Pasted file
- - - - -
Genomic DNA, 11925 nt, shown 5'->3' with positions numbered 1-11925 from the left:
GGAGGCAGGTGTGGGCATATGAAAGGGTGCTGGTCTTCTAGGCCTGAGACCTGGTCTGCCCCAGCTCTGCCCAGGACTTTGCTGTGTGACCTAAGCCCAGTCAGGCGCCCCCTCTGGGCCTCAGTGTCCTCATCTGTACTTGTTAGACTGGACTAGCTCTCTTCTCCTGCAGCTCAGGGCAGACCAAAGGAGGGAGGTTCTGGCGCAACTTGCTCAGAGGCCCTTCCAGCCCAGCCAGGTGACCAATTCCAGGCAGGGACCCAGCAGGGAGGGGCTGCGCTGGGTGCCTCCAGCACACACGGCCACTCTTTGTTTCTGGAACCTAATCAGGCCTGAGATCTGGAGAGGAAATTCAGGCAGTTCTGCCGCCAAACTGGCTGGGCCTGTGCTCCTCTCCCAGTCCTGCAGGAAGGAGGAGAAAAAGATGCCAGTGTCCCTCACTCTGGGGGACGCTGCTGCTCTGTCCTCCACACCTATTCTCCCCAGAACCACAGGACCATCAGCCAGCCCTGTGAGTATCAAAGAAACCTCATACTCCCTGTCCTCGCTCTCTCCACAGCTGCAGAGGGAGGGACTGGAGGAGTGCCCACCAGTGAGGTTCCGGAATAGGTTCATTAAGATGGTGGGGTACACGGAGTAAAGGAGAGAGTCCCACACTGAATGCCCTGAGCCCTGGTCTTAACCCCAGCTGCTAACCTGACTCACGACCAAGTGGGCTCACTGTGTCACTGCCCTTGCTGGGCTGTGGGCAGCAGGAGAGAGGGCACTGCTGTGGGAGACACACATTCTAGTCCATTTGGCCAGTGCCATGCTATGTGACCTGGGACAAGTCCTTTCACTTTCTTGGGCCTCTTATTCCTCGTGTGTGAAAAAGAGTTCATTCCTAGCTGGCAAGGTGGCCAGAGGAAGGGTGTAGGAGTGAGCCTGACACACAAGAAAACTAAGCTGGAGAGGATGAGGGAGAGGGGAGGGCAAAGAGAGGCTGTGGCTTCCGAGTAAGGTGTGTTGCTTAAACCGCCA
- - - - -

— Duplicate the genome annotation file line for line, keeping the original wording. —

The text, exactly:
Genomic DNA, 11925 nt, shown 5'->3' with positions numbered 1-11925 from the left:
GGAGGCAGGTGTGGGCATATGAAAGGGTGCTGGTCTTCTAGGCCTGAGACCTGGTCTGCCCCAGCTCTGCCCAGGACTTTGCTGTGTGACCTAAGCCCAGTCAGGCGCCCCCTCTGGGCCTCAGTGTCCTCATCTGTACTTGTTAGACTGGACTAGCTCTCTTCTCCTGCAGCTCAGGGCAGACCAAAGGAGGGAGGTTCTGGCGCAACTTGCTCAGAGGCCCTTCCAGCCCAGCCAGGTGACCAATTCCAGGCAGGGACCCAGCAGGGAGGGGCTGCGCTGGGTGCCTCCAGCACACACGGCCACTCTTTGTTTCTGGAACCTAATCAGGCCTGAGATCTGGAGAGGAAATTCAGGCAGTTCTGCCGCCAAACTGGCTGGGCCTGTGCTCCTCTCCCAGTCCTGCAGGAAGGAGGAGAAAAAGATGCCAGTGTCCCTCACTCTGGGGGACGCTGCTGCTCTGTCCTCCACACCTATTCTCCCCAGAACCACAGGACCATCAGCCAGCCCTGTGAGTATCAAAGAAACCTCATACTCCCTGTCCTCGCTCTCTCCACAGCTGCAGAGGGAGGGACTGGAGGAGTGCCCACCAGTGAGGTTCCGGAATAGGTTCATTAAGATGGTGGGGTACACGGAGTAAAGGAGAGAGTCCCACACTGAATGCCCTGAGCCCTGGTCTTAACCCCAGCTGCTAACCTGACTCACGACCAAGTGGGCTCACTGTGTCACTGCCCTTGCTGGGCTGTGGGCAGCAGGAGAGAGGGCACTGCTGTGGGAGACACACATTCTAGTCCATTTGGCCAGTGCCATGCTATGTGACCTGGGACAAGTCCTTTCACTTTCTTGGGCCTCTTATTCCTCGTGTGTGAAAAAGAGTTCATTCCTAGCTGGCAAGGTGGCCAGAGGAAGGGTGTAGGAGTGAGCCTGACACACAAGAAAACTAAGCTGGAGAGGATGAGGGAGAGGGGAGGGCAAAGAGAGGCTGTGGCTTCCGAGTAAGGTGTGTTGCTTAAACCGCCA